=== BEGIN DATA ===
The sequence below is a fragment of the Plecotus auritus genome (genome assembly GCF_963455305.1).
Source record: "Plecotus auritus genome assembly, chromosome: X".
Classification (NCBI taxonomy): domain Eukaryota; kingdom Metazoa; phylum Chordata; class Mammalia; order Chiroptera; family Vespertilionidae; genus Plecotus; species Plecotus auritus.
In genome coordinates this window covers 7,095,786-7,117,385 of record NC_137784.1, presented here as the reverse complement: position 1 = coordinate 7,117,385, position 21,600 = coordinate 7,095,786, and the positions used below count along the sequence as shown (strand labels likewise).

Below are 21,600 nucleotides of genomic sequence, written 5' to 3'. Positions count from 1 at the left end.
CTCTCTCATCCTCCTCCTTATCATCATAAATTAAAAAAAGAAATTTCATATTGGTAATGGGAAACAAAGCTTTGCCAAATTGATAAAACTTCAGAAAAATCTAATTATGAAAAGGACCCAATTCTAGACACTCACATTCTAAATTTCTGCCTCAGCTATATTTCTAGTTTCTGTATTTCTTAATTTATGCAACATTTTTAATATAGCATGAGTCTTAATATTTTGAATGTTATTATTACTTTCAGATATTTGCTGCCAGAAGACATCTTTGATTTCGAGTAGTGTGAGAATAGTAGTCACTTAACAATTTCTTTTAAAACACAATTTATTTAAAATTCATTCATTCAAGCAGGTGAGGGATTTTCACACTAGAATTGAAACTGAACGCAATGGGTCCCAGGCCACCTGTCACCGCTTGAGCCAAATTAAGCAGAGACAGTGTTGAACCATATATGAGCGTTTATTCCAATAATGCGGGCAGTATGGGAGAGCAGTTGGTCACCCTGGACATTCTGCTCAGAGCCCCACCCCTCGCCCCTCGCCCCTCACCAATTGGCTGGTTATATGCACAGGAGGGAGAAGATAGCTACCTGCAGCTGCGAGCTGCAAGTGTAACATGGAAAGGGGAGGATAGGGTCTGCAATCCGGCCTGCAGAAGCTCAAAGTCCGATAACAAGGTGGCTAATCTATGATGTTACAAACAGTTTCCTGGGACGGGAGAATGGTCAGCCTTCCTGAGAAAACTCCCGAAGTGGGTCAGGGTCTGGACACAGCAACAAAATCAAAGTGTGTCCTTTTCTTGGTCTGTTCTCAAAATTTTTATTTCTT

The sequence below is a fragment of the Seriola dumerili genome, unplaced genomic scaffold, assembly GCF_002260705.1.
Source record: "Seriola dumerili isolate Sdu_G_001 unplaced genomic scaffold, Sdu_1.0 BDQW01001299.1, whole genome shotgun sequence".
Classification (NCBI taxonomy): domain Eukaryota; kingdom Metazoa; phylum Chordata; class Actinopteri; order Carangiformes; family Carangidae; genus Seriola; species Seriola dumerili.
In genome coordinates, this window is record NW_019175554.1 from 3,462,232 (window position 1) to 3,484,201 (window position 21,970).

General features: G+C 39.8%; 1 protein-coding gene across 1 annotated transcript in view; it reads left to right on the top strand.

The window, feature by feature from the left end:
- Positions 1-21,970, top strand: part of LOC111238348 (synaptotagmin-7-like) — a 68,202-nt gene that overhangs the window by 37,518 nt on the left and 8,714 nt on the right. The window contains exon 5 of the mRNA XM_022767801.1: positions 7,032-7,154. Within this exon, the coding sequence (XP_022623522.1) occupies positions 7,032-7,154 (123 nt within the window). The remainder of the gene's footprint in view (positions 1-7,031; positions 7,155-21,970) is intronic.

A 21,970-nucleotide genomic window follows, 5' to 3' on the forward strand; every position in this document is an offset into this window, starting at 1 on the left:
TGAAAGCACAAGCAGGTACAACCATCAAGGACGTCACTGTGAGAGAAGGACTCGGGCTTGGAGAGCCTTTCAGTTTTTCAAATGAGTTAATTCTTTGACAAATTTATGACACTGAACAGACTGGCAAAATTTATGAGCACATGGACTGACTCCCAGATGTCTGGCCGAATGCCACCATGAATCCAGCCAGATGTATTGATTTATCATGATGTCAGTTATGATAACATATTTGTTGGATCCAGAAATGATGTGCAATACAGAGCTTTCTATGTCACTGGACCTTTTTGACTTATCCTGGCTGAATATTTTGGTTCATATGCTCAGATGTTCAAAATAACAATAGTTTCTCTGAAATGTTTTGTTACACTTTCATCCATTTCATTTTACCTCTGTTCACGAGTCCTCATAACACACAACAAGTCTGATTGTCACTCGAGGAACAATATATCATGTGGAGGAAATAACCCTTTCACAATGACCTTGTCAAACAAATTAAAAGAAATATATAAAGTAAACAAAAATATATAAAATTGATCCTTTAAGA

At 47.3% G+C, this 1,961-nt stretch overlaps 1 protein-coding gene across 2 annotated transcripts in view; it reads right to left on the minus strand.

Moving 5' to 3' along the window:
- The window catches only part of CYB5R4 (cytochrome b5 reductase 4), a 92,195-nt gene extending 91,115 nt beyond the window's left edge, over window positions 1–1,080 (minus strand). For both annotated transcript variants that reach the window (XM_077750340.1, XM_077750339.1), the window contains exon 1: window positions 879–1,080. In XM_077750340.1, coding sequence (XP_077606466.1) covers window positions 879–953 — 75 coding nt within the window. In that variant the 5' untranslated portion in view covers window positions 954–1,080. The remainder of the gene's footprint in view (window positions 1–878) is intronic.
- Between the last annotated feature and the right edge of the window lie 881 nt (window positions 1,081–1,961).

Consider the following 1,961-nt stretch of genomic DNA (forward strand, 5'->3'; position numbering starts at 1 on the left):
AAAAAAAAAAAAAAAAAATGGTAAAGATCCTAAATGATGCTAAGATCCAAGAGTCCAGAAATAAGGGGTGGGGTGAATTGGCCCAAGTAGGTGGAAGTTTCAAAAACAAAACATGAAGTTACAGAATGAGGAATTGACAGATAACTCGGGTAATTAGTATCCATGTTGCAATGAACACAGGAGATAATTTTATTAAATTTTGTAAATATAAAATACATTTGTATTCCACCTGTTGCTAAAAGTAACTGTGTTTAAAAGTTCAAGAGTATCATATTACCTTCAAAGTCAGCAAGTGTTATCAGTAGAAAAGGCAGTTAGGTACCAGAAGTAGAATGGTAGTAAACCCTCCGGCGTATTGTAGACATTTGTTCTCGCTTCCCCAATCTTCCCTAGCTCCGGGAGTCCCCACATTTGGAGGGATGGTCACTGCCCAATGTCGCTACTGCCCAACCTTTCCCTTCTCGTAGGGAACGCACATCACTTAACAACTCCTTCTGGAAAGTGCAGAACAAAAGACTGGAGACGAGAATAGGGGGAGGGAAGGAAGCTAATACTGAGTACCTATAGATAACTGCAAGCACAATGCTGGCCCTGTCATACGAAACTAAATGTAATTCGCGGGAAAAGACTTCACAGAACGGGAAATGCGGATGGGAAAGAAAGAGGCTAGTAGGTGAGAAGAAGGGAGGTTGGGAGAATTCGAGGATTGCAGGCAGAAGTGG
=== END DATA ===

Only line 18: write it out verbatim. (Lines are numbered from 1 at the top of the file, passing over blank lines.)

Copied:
- The window catches only part of CYB5R4 (cytochrome b5 reductase 4), a 92,195-nt gene extending 91,115 nt beyond the window's left edge, over window positions 1–1,080 (minus strand). For both annotated transcript variants that reach the window (XM_077750340.1, XM_077750339.1), the window contains exon 1: window positions 879–1,080. In XM_077750340.1, coding sequence (XP_077606466.1) covers window positions 879–953 — 75 coding nt within the window. In that variant the 5' untranslated portion in view covers window positions 954–1,080. The remainder of the gene's footprint in view (window positions 1–878) is intronic.